Prolonged bleeding and re-bleeding are the diagnostic symptoms of haemophilia. Internal bleeding is common in people with severe haemophilia and some individuals with moderate haemophilia. The most characteristic type of internal bleed is a joint bleed where blood enters into the joint spaces. This is most common with severe haemophiliacs and can occur spontaneously (without evident trauma). If not treated promptly, joint bleeds can lead to permanent joint damage and disfigurement. Bleeding into soft tissues such as muscles and subcutaneous tissues is less severe but can lead to damage and requires treatment.
Children with mild to moderate haemophilia may not have any signs or symptoms at birth especially if they do not undergo circumcision. Their first symptoms are often frequent and large bruises and hematomas from frequent bumps and falls as they learn to walk. Swelling and bruising from bleeding in the joints, soft tissue, and muscles may also occur. Children with mild haemophilia may not have noticeable symptoms for many years. Often, the first sign in very mild haemophiliacs is heavy bleeding from a dental procedure, an accident, or surgery. Females who are carriers usually have enough clotting factors from their one normal gene to prevent serious bleeding problems, though some may present as mild haemophiliacs.
Severe complications are much more common in severe and moderate haemophiliacs. Complications may be both directly from the disease or from its treatment:
- Deep internal bleeding, e.g. deep-muscle bleeding, leading to swelling, numbness or pain of a limb.
- Joint damage, potentially with severe pain and even destruction of the joint and development of arthritis.
- Transfusion transmitted infection from blood transfusions that are given as treatment.
- Adverse reactions to clotting factor treatment, including the development of an immune inhibitor which renders factor replacement less effective.
- Intracranial hemorrhage, is a serious medical emergency cause by the buildup of pressure inside the skull. It can cause disorientation, nausea, loss of consciousness, brain damage, and death.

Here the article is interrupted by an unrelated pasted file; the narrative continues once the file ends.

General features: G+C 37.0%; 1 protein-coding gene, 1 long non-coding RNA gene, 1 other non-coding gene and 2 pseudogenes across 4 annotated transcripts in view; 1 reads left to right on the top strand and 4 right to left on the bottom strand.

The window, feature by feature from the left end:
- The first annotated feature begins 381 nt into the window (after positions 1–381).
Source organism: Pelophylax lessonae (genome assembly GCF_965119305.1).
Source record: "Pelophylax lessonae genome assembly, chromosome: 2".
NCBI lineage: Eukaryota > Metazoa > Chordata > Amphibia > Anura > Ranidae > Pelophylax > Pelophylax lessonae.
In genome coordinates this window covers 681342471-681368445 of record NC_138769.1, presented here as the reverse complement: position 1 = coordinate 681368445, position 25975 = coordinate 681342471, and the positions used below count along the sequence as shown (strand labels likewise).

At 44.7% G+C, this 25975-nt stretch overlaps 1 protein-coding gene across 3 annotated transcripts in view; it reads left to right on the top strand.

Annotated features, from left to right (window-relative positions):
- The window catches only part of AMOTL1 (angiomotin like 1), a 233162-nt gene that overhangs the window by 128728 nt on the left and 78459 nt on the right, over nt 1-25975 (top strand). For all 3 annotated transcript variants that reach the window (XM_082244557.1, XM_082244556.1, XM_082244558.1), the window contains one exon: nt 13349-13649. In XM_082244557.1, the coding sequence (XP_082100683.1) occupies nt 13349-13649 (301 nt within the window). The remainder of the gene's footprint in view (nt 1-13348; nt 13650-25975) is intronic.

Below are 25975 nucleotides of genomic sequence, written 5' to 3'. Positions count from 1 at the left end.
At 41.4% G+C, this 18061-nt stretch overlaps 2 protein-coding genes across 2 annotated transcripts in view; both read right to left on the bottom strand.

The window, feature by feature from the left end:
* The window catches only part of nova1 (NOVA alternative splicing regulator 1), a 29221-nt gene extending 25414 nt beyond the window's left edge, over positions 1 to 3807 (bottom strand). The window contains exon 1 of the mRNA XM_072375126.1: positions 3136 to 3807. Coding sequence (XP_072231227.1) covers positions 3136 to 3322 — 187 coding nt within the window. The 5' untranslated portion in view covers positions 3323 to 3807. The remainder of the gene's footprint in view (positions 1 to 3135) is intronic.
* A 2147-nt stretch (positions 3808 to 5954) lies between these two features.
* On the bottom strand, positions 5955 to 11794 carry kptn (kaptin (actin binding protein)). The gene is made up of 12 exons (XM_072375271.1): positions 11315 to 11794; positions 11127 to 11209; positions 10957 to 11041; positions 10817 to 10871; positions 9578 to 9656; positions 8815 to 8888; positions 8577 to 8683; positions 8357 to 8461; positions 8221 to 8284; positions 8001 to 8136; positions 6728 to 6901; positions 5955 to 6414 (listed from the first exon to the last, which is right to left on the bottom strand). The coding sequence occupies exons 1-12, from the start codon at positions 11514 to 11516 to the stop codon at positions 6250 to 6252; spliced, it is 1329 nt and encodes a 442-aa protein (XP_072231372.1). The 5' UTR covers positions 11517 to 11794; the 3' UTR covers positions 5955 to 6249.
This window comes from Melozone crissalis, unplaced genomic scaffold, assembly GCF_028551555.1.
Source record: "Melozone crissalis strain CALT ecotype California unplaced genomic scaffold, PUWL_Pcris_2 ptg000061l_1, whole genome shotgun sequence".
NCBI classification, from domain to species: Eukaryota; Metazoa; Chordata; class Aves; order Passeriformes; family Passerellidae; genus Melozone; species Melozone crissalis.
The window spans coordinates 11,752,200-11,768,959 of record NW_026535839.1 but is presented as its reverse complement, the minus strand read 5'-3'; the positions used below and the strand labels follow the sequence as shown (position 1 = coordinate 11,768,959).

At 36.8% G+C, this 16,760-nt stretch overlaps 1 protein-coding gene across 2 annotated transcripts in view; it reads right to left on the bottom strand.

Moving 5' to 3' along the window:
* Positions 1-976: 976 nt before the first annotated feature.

Though there is no cure for haemophilia, it can be controlled with regular infusions of the deficient clotting factor, i.e. factor VIII in haemophilia A or factor IX in haemophilia B. Factor replacement can be either isolated from human blood serum, recombinant, or a combination of the two. Some haemophiliacs develop antibodies (inhibitors) against the replacement factors given to them, so the amount of the factor has to be increased or non-human replacement products must be given, such as porcine factor VIII.
If a patient becomes refractory to replacement coagulation factor as a result of circulating inhibitors, this may be partially overcome with recombinant human factor VII (NovoSeven), which is registered for this indication in many countries.
In early 2008, the US Food and Drug Administration (FDA) approved Xyntha (Wyeth) anti-haemophilic factor, genetically engineered from the genes of Chinese hamster ovary cells. Since 1993 (Dr. Mary Nugent) recombinant factor products (which are typically cultured in Chinese hamster ovary (CHO) tissue culture cells and involve little, if any human plasma products) have been available and have been widely used in wealthier western countries. While recombinant clotting factor products offer higher purity and safety, they are, like concentrate, extremely expensive, and not generally available in the developing world. In many cases, factor products of any sort are difficult to obtain in developing countries.